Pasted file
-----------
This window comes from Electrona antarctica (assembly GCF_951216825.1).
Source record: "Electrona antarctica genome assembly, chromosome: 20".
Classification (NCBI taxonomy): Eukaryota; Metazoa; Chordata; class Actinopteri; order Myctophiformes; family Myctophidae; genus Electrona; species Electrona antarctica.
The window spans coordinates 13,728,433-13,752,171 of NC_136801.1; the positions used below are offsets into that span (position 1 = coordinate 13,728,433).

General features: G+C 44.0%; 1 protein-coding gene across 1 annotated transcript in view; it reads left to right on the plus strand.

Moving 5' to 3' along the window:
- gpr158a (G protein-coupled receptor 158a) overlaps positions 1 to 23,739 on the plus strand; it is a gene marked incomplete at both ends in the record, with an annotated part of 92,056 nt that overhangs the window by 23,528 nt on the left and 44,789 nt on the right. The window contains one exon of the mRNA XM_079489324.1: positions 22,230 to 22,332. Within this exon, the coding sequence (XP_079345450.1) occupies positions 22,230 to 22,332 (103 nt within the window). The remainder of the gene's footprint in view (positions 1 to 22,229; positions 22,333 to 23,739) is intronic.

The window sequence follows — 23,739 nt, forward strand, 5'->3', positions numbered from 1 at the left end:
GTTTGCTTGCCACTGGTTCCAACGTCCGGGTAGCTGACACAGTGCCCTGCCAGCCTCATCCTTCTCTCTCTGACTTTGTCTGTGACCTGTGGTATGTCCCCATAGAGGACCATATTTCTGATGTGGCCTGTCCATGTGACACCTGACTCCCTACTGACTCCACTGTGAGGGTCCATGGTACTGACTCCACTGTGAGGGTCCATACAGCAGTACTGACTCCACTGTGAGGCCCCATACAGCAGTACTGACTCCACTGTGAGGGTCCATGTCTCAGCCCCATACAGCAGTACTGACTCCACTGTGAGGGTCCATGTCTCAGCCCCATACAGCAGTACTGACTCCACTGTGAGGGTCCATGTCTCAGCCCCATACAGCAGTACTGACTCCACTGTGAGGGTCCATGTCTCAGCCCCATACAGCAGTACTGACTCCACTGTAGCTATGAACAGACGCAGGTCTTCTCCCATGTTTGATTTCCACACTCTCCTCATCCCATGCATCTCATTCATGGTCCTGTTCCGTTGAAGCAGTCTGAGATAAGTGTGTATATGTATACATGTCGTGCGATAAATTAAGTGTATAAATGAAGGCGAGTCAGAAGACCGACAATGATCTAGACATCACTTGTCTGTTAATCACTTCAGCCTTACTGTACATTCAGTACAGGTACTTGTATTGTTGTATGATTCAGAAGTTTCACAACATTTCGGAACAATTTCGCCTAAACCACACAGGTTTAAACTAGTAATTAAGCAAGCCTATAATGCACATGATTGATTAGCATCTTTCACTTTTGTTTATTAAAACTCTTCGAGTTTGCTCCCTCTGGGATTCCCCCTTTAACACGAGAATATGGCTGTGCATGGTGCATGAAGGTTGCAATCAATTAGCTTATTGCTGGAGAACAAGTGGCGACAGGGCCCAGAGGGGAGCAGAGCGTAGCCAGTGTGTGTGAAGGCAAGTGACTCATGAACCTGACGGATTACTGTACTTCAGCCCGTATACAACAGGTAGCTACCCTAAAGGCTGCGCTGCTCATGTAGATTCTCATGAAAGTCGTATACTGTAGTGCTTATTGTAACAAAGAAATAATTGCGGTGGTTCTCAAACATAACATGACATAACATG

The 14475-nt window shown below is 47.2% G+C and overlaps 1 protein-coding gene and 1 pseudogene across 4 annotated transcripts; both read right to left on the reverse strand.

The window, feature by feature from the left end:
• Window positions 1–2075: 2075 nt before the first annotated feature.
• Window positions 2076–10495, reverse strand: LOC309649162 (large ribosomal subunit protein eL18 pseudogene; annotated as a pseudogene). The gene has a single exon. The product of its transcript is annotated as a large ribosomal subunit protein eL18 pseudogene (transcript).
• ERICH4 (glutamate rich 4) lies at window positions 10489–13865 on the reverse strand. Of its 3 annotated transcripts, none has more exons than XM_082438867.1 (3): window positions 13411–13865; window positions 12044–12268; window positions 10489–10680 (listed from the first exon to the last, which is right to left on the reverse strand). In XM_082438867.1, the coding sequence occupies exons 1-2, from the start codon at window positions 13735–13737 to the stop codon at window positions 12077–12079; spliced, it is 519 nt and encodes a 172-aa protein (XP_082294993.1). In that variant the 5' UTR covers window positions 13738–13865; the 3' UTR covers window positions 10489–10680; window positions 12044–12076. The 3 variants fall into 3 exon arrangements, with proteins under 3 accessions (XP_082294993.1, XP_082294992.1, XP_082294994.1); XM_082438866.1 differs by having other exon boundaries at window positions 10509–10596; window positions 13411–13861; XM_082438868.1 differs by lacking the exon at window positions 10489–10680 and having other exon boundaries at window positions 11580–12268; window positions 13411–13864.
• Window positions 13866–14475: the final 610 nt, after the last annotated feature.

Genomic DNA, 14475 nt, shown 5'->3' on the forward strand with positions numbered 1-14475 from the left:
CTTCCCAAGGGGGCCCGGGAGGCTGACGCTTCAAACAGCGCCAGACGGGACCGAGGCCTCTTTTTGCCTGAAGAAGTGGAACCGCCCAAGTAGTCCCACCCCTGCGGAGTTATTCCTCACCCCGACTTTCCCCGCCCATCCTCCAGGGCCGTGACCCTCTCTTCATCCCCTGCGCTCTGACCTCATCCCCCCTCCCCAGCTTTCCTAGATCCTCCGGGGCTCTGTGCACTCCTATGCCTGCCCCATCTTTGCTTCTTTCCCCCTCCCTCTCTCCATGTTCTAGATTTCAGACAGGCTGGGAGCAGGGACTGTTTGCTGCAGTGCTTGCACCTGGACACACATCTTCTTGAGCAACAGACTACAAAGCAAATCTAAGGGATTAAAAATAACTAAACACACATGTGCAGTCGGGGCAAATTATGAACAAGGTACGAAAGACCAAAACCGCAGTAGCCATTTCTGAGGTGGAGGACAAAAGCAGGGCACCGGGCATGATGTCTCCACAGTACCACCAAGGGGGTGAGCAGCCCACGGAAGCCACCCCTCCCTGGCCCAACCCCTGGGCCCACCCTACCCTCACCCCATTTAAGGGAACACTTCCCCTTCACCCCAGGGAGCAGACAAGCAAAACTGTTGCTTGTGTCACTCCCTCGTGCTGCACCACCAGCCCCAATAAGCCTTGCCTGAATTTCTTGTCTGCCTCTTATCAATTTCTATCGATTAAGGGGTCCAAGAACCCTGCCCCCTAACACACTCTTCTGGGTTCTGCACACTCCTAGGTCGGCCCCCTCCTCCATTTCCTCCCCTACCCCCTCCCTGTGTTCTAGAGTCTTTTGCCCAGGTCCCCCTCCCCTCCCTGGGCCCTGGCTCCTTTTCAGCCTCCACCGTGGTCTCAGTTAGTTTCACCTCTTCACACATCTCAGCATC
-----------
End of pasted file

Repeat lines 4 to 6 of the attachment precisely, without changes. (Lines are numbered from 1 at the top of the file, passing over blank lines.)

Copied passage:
The window spans coordinates 13,728,433-13,752,171 of NC_136801.1; the positions used below are offsets into that span (position 1 = coordinate 13,728,433).

General features: G+C 44.0%; 1 protein-coding gene across 1 annotated transcript in view; it reads left to right on the plus strand.

Moving 5' to 3' along the window: